It was a shame not to see some of the great multi-media pieces of the 70s. But as Tito said, it’s just not possible to travel with them any more. It was still an entire evening of non-stop pleasure, but if you know Nik’s repertoire, it’s hard not to be greedy!
     A thought: I’d like to see Blank on Blank in practice clothes, to verify that it’s merely the costumes that make it seem somewhat atypical. (Someone in the audience naively asked whether Nik had been tipping his hat to Paul Taylor — someone who evidently had never seen Tower or Scenario, just to name a couple.)
     The dancing seemed excellent to me. I thought they showed sensitivity to the style (and enthusiasm about it), and in particular caught quite well what I remembered of Gerald and Jim in the Tribe/M.O. duet, Rob and Marcia in their M.O. duet, and Jessie in the M.O. solo — despite the very different body types. But I sat quite far back, so perhaps I could not judge the nuances. (When I used to watch the company perform at the Beacon before I joined it, I sat as close as possible.)
     The only dance whose performance disappointed me was Tensile Involvement. It didn’t seem to have the electricity (or should I say elasticity?) that it needed. It felt like “end-of-a-long-show” dancing. But they’re a strong company, and understand the style, and it wasn’t as long as some of Nik’s three-acters, so I don’t know what the reason was.
     And I’ve always preferred the three-person version of Noumenon and the blood-red lights on the yellow bags. Plus, is my memory exaggerating, or did it used to be easier to ignore the bodies inside the bags and focus on the abstract shapes instead? To not be sure, at one point, which were arms and which were legs? Perhaps the old, tougher bags helped the illusion more? (I had the same feeling at the Legacy Conference, despite Gerald and Tim’s strong performances.) Or is it just that, having danced it, I empathize with the person inside?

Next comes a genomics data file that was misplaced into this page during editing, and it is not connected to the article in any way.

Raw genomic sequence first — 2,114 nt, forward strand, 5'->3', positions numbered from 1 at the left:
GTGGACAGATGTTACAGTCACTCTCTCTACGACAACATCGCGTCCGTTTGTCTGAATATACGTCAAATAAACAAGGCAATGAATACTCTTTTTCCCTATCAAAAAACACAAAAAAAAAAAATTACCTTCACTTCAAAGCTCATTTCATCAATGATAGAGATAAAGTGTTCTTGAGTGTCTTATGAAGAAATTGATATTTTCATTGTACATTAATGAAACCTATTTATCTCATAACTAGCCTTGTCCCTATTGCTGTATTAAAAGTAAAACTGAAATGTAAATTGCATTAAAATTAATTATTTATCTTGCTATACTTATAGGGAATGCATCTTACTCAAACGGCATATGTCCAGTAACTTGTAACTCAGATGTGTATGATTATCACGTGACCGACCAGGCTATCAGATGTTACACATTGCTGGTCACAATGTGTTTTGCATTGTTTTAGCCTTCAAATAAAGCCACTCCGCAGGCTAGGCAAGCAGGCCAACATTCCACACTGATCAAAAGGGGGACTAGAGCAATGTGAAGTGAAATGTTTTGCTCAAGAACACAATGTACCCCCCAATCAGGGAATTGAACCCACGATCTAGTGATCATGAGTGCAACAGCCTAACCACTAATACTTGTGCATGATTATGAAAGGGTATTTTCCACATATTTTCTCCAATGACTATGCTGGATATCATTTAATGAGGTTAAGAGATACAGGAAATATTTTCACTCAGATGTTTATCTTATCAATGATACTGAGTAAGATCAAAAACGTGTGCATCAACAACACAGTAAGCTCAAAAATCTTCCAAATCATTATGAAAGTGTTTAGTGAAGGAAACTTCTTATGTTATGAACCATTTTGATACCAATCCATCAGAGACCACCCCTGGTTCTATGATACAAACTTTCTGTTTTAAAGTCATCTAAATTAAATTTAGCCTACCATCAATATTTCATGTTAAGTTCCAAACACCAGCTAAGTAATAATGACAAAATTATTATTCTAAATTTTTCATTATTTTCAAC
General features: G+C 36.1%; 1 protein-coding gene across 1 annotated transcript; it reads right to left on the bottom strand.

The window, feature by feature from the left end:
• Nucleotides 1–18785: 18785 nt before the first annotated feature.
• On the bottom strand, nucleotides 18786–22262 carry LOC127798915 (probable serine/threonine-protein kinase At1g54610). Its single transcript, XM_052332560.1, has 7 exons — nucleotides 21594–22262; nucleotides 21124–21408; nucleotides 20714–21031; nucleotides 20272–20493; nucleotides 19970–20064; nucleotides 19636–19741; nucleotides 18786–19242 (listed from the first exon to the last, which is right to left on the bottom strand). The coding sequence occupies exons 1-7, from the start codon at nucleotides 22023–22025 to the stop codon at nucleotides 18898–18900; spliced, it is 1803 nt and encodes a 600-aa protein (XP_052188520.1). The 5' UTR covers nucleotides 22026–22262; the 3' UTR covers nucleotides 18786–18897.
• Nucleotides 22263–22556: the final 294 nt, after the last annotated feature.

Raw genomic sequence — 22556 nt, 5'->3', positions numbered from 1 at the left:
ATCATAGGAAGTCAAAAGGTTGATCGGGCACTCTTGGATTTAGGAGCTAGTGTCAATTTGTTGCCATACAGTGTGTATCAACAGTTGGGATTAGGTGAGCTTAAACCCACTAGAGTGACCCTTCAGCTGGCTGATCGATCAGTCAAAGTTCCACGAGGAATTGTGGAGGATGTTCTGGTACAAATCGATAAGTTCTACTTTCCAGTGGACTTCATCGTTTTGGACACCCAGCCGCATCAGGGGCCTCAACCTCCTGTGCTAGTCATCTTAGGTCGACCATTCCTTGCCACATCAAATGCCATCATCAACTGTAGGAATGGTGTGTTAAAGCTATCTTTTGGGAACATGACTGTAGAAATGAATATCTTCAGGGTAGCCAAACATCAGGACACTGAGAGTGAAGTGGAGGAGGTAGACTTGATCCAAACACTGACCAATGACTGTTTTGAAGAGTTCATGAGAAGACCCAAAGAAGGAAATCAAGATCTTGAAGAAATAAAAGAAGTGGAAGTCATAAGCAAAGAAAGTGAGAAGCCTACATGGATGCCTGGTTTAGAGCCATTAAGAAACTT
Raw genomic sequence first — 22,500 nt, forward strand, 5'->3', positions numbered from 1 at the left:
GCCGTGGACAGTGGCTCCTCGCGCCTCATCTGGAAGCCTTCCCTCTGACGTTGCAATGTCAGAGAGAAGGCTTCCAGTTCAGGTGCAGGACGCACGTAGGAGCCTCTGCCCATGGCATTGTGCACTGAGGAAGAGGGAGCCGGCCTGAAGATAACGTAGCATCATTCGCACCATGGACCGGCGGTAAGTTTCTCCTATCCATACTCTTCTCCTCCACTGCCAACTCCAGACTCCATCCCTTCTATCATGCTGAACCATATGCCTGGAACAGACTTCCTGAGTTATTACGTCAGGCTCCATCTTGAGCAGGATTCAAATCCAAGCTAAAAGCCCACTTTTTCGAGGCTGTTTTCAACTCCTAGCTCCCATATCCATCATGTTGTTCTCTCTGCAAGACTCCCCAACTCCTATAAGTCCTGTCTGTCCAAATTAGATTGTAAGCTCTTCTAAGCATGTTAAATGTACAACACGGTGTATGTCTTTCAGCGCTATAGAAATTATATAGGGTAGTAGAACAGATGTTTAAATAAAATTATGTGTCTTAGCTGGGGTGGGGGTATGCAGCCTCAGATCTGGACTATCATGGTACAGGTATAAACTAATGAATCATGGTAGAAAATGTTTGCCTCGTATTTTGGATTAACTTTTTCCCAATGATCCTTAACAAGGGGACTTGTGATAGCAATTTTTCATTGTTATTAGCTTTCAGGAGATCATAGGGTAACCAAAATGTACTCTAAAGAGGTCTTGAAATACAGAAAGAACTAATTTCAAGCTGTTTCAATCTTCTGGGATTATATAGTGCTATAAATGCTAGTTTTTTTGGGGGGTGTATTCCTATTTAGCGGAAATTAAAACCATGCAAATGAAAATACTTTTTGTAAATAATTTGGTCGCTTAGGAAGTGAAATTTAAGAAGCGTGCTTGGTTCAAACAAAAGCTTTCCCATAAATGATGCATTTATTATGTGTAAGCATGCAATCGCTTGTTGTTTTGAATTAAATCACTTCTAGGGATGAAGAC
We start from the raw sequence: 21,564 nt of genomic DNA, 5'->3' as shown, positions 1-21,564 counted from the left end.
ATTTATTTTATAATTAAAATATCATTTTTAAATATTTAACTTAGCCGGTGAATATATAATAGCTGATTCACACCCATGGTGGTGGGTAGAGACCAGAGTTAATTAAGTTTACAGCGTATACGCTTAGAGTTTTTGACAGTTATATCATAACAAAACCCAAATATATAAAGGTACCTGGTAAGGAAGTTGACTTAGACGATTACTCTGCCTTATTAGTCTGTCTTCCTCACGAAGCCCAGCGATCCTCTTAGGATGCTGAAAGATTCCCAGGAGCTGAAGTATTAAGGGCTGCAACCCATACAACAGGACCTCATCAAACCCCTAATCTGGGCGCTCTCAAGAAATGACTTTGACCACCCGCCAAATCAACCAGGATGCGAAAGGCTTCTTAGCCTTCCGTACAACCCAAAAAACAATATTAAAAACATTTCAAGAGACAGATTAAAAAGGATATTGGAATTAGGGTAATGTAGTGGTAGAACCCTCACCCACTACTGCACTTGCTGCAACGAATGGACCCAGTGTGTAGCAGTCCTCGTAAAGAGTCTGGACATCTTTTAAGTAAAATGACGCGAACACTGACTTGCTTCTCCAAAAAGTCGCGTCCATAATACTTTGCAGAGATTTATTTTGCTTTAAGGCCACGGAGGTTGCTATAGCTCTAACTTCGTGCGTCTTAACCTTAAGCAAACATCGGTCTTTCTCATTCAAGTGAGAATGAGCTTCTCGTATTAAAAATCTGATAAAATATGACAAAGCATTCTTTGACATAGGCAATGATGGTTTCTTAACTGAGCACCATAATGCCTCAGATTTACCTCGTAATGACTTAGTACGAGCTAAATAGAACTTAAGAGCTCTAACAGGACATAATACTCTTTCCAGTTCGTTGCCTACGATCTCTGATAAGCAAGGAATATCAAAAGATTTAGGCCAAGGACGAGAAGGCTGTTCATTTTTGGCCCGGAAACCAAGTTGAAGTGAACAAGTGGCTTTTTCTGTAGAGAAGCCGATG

When I first joined the company and started learning the repertoire, I was surprised to discover that there were actually more pure movement pieces than there were lighting and costume pieces — and they were some of the most amazingly wonderful choreography I had ever seen. I thought it was a shame that audiences and critics seemed to think that Nik only did “effects” pieces (as if those pieces aren’t wonderful choreography too). That’s why I was especially pleased that the one full-length piece on the show was Mechanical Organ — and the Stanford audience went wild over it! (Of course they raved over everything else, too, but M.O. seemed to be a favorite.) Especially after the Men’s Quintet, the hush before the applause communicated “I’ve never seen anything like that before!”
     In fact, perhaps it was the placement of Tensile Involvement after M.O. that took the edge off of it slightly, for the audience. The other thing that struck me at the concert is something which probably opens up a whole new Chatterbox subject, and relates to the Legacy Forum, namely, how well the choreography comes across independent of the performance. I’ve heard that Nik didn’t want his dances to survive after him, felt that other companies wouldn’t know how to perform them, that they would look dated, etc. I thought he was wrong then, and this concert only makes me feel more strongly that he was wrong. They were excellently performed, and they would certainly lose something if they weren’t. But I really saw choreography which is so strong that it has a life of its own. I’d gripe as much as anyone else if I saw the pieces performed with no understanding of the style. But I think anyone in the audience who didn’t know the style, and even those who do, would still have a great artistic experience. The dances are “classical” enough (in a very specific sense of the word) that they can withstand being “reinterpreted” in the same way that classical music or 19th century ballet is. It will be very interesting to see the upcoming Joffrey movie, and see (1) if they understand the style, and (2) if they don’t, just how much difference it makes — to the general audience, at least.

Ruth Grauert replies (11/13/03):
     I believe that the lack of illusion in Noumenon is due to overlighting. You see the cloth and not the shapes. Nik always put them in an environment of “mysterioso.” With “Tensile” I believe that light plays a part, but more than that, the “performing attitude” just wasn’t present. I found it flat — just a duty performance rather than a hunger to move.